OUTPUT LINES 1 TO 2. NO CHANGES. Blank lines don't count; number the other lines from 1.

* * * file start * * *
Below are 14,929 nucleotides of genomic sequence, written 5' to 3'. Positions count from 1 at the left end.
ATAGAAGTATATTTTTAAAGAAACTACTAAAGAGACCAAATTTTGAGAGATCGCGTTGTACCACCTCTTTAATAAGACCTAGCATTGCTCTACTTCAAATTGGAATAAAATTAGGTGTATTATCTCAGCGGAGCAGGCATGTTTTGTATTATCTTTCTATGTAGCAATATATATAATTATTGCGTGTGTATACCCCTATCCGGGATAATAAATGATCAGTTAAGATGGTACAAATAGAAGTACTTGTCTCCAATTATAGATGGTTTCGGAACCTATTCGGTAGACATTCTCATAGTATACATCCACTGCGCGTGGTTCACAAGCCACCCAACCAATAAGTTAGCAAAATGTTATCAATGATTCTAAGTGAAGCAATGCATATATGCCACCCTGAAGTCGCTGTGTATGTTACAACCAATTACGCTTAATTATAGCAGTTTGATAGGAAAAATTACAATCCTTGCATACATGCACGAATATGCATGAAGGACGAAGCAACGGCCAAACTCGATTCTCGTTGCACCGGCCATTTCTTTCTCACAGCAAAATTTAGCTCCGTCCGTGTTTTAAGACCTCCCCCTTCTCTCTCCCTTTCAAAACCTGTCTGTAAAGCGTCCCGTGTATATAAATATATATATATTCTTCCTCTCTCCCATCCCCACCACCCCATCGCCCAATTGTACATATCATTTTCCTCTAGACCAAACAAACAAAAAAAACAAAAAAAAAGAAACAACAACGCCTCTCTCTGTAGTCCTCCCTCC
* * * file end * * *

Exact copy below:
Below are 14,929 nucleotides of genomic sequence, written 5' to 3'. Positions count from 1 at the left end.
ATAGAAGTATATTTTTAAAGAAACTACTAAAGAGACCAAATTTTGAGAGATCGCGTTGTACCACCTCTTTAATAAGACCTAGCATTGCTCTACTTCAAATTGGAATAAAATTAGGTGTATTATCTCAGCGGAGCAGGCATGTTTTGTATTATCTTTCTATGTAGCAATATATATAATTATTGCGTGTGTATACCCCTATCCGGGATAATAAATGATCAGTTAAGATGGTACAAATAGAAGTACTTGTCTCCAATTATAGATGGTTTCGGAACCTATTCGGTAGACATTCTCATAGTATACATCCACTGCGCGTGGTTCACAAGCCACCCAACCAATAAGTTAGCAAAATGTTATCAATGATTCTAAGTGAAGCAATGCATATATGCCACCCTGAAGTCGCTGTGTATGTTACAACCAATTACGCTTAATTATAGCAGTTTGATAGGAAAAATTACAATCCTTGCATACATGCACGAATATGCATGAAGGACGAAGCAACGGCCAAACTCGATTCTCGTTGCACCGGCCATTTCTTTCTCACAGCAAAATTTAGCTCCGTCCGTGTTTTAAGACCTCCCCCTTCTCTCTCCCTTTCAAAACCTGTCTGTAAAGCGTCCCGTGTATATAAATATATATATATTCTTCCTCTCTCCCATCCCCACCACCCCATCGCCCAATTGTACATATCATTTTCCTCTAGACCAAACAAACAAAAAAAACAAAAAAAAAGAAACAACAACGCCTCTCTCTGTAGTCCTCCCTCC